Leigh Ann Sudol is one of those exciting and energetic teachers that make one ask “where were teachers like that when I was a student.” She’s awfully smart and has taught computer science both in high school and more recently at Carnegie Mellon University. I first met her while grading the AP CS exam a number of years ago. I was her “acorn” which means she was in charge of training me as a grader. What a ride that was – let me tell you!
So when Leigh Ann challenges the rush toward using games and robots to teach computer science as short sighted and with only short term benefits it made me think. She says:
I believe that the “programming to write games” approach in isolation is actually incorrect in its underlying premise that because students enjoy playing games, teaching them to program games will motivate them to deep learning in CS.
I don’t know that everyone rushing to use games in their computer science class has that for their underlying premise and I said so in a comment at her blog. I thought I might bring the discussion up over here as well, add a few more thoughts, and see what others think.
My motivation for using games in high school computer science classes (and textbooks) was largely several fold.
- Students understand the games which saves me time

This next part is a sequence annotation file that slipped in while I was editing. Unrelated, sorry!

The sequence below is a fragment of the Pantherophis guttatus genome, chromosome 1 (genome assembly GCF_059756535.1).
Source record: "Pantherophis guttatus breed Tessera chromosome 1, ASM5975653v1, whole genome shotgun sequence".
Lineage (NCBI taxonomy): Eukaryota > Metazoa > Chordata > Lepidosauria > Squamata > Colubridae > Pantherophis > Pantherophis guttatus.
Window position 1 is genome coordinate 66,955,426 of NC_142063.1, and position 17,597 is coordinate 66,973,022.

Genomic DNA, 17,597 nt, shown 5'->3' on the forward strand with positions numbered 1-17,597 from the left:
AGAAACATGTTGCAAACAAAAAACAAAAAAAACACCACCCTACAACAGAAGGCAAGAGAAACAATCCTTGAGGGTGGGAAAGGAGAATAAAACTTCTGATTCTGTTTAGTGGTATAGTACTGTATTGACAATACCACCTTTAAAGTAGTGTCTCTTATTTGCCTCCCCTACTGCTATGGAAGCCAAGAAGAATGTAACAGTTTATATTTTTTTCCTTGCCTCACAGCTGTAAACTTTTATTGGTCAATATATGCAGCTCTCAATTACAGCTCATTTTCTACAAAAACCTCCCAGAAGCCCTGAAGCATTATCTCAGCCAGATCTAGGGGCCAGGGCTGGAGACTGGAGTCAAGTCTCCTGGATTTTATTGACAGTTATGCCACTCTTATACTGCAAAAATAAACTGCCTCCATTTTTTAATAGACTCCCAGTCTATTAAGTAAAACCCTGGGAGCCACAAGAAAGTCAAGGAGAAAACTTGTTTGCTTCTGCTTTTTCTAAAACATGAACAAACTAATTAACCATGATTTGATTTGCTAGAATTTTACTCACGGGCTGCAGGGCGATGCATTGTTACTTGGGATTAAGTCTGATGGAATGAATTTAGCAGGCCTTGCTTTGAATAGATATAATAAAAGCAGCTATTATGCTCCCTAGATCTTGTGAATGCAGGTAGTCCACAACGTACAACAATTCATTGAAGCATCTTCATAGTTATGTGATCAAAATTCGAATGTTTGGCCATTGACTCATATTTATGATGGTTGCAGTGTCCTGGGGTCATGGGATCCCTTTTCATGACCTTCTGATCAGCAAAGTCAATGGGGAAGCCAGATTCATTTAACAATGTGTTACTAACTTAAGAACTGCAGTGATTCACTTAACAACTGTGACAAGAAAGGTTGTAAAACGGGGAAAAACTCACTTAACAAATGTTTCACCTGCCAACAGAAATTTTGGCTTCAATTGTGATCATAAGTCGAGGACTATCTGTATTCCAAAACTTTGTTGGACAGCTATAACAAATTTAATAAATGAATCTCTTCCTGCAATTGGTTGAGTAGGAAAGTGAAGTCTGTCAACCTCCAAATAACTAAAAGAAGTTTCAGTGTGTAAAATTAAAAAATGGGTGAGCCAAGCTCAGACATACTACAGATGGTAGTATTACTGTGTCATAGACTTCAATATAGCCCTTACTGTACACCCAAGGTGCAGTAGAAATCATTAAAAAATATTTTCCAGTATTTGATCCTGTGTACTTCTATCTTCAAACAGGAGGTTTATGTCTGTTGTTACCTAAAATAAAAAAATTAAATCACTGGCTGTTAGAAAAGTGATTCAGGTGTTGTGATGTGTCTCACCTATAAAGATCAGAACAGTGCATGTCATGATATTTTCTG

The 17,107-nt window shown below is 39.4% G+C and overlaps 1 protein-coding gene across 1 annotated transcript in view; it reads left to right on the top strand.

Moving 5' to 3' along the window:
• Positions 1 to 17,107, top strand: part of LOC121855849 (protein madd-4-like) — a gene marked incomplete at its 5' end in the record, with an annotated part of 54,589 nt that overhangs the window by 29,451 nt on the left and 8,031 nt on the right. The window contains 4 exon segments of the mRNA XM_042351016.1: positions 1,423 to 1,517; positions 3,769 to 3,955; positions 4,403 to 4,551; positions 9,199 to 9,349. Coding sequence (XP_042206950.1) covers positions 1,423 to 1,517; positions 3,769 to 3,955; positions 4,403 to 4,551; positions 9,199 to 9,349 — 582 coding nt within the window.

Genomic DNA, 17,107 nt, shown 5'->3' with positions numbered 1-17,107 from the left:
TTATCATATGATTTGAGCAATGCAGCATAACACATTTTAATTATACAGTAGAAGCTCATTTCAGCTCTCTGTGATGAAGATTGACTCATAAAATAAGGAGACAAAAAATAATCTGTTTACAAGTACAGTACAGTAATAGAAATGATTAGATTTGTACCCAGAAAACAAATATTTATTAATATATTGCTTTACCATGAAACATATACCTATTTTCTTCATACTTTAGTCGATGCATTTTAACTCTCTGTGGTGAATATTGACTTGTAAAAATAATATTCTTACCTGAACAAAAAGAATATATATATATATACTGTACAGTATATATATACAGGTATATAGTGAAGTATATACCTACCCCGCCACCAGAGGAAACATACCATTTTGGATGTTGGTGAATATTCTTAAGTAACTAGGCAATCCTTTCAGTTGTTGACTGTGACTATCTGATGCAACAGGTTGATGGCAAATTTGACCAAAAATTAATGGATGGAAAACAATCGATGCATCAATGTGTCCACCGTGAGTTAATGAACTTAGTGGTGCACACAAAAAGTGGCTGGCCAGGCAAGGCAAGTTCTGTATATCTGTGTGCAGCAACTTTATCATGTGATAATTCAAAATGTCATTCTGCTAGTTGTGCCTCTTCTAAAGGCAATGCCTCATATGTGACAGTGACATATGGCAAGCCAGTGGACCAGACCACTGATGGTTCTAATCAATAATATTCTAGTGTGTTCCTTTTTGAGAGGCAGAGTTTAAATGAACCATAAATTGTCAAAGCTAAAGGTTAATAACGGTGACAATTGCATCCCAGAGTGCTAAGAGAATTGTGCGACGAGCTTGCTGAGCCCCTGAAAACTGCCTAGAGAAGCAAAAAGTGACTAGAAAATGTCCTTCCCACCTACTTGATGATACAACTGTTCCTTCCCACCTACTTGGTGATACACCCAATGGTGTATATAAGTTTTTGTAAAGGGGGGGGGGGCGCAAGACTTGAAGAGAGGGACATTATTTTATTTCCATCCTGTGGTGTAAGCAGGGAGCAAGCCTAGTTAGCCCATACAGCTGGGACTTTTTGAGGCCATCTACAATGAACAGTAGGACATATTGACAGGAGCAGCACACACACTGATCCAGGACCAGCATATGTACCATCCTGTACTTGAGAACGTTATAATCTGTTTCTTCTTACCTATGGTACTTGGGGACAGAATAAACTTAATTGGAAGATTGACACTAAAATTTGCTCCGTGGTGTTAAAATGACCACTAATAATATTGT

- Games are generally seen as more relevant than contrived examples
- Testing games is more fun than testing other projects which makes students more likely to test their programs
- Students can more easily share game projects with peers
Take a game like tic tac toe which I often used as an early project for decision structures and arrays. Students all know how to play the game so they know when it works and when it doesn’t. I don’t have to explain why a particular result is wrong. I don’t have to explain the rules in great detail. Setting the back story is easy.
Since students understand the game and have played it all their lives they see it as relevant. Is it an important skill/concept that prepares them for life? Not hardly but I can wait for later to take them down that path.
Students, because they know when the game is right, can test it easily. Not only that but they can get their friends to help. This adds a cool factor that I believe helps some students. When is the last time kids got together to have fun proof reading each others “perfect paragraph?” Ok there is a contrived counter example but you get the idea.
Now I do agree with a lot of what Leigh Ann writes about “the reasons to learn and explore CS are larger in nature.” Clearly there are a lot more great reasons to learn computer science than to create games or run robots around the room. And there are programs looking at exploring computer science in the context of other diciplians. Georgia Tech’s “Media Computation” for example. Or the Connections program at Wheaton (MA) College that intigrates computer science with a number of different diciplanes including a genomics program that integrates biology and computer science.
Each of those seems to attract students who are interested in “the other field” ie the one that isn’t computer science to some extent. But at least there is some intrinsic motivation to learn the CS concepts. The fact is that there are a lot of areas that require computation and those of us who are trying to encourage students to enter the field probably need to use every tool at our disposal.